I know not everyone will get this and that’s okay. I also know that many of you will celebrate with me because you understand the significance of what I’m about to say. For those who are unable to relate, I hope this provides a bit of insight into the challenges kids on the autism spectrum can deal with on the daily.
Mr. Emmett is a character. There’s no two ways about it. He’s so full of personality and life that frankly, it can be a bit overwhelming for me at times.
He has an infectious smile and a belly laugh that will melt your heart.
At just 12 years old, he’s one of the smartest people I’ve ever met in my life. We’re talking scary smart. Like, as his Dad, I work hard to make sure he uses his powers for good, kinda smart.
People see this side of him and fail to see that there’s way more to him than just his intelligence and personality.
Emmett is autistic and while he’s incredibly high functioning, he struggles in many aspects of his life. I often find myself so distracted by his intellect, that even I sometimes forget he struggles emotionally. He struggles quite a bit with emotions and while he’s come a long way, due in part to using Mightier, he’s also worked very hard over the years to get where he is.
Another major area where he struggles is sensory processing. Sensory processing disorder basically defines problems that he has interpreting, filtering and coping with many forms of sensory input. It’s incredibly disruptive, distressing, and even painful for him.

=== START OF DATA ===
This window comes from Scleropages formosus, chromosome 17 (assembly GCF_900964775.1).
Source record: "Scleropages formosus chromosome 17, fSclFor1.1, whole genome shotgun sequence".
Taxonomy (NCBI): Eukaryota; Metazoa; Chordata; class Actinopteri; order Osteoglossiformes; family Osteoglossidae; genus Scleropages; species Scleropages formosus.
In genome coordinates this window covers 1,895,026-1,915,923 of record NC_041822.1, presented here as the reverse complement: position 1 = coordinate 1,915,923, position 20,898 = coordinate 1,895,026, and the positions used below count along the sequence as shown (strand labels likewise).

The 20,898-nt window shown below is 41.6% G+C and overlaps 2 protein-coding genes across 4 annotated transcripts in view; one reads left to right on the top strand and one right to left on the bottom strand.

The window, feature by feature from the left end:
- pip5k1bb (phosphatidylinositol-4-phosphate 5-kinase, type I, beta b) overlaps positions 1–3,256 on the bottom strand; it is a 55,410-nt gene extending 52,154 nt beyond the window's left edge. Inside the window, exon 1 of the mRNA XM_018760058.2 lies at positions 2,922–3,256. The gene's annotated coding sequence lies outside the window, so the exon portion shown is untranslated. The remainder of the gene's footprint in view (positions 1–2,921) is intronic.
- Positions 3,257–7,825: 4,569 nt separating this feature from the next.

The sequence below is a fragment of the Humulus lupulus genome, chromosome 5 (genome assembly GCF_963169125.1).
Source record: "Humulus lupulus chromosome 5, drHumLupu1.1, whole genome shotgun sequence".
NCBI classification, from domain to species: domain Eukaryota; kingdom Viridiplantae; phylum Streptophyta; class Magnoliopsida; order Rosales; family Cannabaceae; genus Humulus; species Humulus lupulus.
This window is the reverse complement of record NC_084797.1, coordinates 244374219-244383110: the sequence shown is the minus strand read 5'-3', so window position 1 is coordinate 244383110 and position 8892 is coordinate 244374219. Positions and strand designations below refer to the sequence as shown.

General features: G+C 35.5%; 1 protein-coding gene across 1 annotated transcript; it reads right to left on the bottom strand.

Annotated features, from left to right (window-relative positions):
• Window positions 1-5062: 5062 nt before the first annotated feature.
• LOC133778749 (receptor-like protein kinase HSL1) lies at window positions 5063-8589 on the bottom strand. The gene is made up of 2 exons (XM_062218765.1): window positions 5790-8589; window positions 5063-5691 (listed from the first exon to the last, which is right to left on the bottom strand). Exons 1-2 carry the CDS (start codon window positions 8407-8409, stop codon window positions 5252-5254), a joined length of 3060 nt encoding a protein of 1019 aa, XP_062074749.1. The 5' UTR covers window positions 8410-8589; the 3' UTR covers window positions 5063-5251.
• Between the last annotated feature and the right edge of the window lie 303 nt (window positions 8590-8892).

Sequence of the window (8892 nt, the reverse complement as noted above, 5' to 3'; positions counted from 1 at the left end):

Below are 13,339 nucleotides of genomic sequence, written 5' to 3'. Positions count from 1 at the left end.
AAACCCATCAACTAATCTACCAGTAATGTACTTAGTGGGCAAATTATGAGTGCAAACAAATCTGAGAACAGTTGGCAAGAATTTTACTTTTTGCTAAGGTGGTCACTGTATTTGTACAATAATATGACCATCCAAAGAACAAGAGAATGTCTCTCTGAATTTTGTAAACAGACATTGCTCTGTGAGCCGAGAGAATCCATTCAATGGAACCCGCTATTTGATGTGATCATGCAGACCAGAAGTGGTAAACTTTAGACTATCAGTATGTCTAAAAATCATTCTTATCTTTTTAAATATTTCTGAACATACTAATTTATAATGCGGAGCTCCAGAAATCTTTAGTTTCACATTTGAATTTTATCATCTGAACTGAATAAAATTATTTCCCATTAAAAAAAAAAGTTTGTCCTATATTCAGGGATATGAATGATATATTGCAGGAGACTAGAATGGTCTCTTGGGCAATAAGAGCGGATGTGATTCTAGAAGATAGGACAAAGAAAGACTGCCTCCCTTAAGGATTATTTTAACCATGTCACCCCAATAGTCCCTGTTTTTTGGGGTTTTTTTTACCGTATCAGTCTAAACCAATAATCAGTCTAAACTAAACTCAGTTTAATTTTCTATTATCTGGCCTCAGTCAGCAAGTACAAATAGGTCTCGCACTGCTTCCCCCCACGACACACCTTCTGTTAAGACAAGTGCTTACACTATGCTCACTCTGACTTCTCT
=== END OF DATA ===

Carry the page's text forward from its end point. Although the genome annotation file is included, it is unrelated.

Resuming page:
One of the most common challenges kids like Emmett face is simply wearing clothes. The texture, weight, and even inconsistencies in the material cause high levels of discomfort and distress, to the point where many kids, including Emmett, refuse to wear clothes or will only wear a certain type of clothing.
In Emmett’s case, he struggles with shirts, shoes and socks. He doesn’t like pants but he wears shorts. As he’s gotten older, he’s tolerates shoes and socks when needed. He will wear shirts when absolutely necessary but most of his life is spent shirtless and barefoot.
COVID lockdown has presented many problems and one of those problems is a need to buy clothing for Emmett without him being able to try it on first. This leads us to my Monday morning parenting victory.
A few weeks back, I took a chance and ordered Emmett a new shirt, not having a clue as to whether he would tolerate it or not. Normally, we’d spend hours at the store testing clothing to make sure it felt okay to him. Since we don’t really leave the house, that’s not an option.
I ordered him this shirt a few weeks back and he tried it on for a minute and took it back off. I’ve not seen it since. I figured I woild just add that to the long list of failed attempts to find him shirts he will wear.
This morning I went to let the dog out and when I came back into my room, this is what I found. I was slightly annoyed that Emmett had taken over my bed for remote learning, without asking but we’ll work on that. Rather than focus on the negative, I was immediately drawn to something else. Emmett was wearing his new shirt.
I mean, I was floored. I can’t express how happy and proud this makes me. I’m hopeful that I can begin to by him new clothes because I now have at least a direction to go in with shirts.
I fully realize I may have just jinxed this whole thing by saying something but fuck it, this is too awesome not to celebrate. I took a picture to prove it happened and to remind myself that we are managing to find our way, even during these difficult times.